Do you ever want to believe something; I mean really, truly want to believe, even though you know it can’t possibly be true? Maybe you just want to believe because everyone else does. Or have you ever decided that you didn’t like someone because of how they look? These story concepts are as old as time, and there are many lessons to be learned from them.

You may have recognized the themes above as the, The Emperor’s New Clothes and The Ugly Duckling. These classic titles, and more, are published by Picture Window Books in their fairytale series. Teachers will love these books because they are specially designed for early readers. The varying degrees of difficulty, allows children to choose books that are just right for them.

Since many of the stories such as, The Three Billy Goat’s GruffThe Three Little Pigs, and The Three Bears are familiar to children, they are easier to read because children can predict what is coming next in the story. For example, when the wolf threatens to blow down the pig’s house, most children quickly repeat the wolf’s refrain, “I’ll huff and I’ll puff and I’ll blow your house in.” These predictable parts of the story make it easy for children to decode the text. Teachers love this early reading success; so do parents. And of course, the children revel in the fact that they are readers. These books are very “kiddle” friendly from their texts to their perky illustrations.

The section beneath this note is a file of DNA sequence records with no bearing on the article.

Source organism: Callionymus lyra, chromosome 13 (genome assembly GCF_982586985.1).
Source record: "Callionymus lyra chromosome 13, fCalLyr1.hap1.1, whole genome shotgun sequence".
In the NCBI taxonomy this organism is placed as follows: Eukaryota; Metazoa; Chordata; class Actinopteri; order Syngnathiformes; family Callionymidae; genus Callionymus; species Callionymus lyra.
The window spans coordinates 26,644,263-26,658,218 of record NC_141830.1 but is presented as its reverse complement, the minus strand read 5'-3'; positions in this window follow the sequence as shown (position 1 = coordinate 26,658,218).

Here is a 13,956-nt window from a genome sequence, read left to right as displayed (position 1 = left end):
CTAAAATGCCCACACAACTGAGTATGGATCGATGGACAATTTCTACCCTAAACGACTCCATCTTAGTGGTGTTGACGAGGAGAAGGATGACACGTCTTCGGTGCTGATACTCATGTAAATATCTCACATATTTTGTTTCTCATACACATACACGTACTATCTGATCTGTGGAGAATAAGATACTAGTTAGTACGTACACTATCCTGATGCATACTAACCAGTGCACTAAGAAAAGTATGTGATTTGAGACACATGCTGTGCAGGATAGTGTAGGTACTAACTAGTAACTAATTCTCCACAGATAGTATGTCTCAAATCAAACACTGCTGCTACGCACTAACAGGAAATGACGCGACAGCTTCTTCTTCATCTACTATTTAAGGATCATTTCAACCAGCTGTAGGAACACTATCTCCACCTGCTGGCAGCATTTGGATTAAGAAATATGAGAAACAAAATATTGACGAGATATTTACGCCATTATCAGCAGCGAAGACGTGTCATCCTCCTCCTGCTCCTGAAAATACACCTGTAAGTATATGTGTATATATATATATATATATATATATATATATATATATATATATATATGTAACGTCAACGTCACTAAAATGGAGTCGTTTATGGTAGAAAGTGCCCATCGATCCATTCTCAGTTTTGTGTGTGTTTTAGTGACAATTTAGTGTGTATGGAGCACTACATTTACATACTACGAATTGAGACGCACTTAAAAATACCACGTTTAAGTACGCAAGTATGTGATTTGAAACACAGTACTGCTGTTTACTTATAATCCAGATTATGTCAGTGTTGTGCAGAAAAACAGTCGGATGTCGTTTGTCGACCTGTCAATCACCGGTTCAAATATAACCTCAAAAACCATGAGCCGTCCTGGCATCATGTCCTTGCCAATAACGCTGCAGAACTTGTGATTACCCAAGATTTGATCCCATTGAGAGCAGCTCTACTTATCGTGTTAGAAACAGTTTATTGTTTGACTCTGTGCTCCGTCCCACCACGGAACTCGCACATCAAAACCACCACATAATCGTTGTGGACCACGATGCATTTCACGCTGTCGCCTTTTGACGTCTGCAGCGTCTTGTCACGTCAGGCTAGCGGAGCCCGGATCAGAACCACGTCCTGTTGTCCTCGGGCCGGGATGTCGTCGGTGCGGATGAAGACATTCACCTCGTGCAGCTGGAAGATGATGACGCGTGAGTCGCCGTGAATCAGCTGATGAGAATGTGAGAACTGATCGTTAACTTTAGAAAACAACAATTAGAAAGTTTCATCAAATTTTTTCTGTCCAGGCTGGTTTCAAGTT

Although the books can be sold in the complete package from the publisher at Picture Window Books, single titles can also be purchased at competitive prices from your local bookstore. This collection of much loved stories would be a wonderful addition to any classroom library, or for that matter any child’s favorite bookshelf.

FROM the MOUTHS of KIDDLE CRITers: a critique group

The Emperor’s New Clothes

“I could tell that they were tricking the emperor,” said Hannah.

“Well, I think that the emperor only cared about clothes,” said Lucy.

“He’s the emperor,” said Zach, “He’s supposed to care about the people.”

“Lucy sighed. “Well, he cared about clothes more than he cared about people.”

“At the end the emperor’s going to say, ‘Look at all this fine clothing these people are making. Isn’t this fabulous?’ Then the people aren’t going to see anything,” said Zach.

“If I were the emperor,’ said Miguel, “I would feel like a fool.”

“The moral of the story is if you don’t think it,” said Pritka, “Don’t fake it!”

“ . . . and don’t give your money away, unless you see what you are getting,” said Juan with a laugh.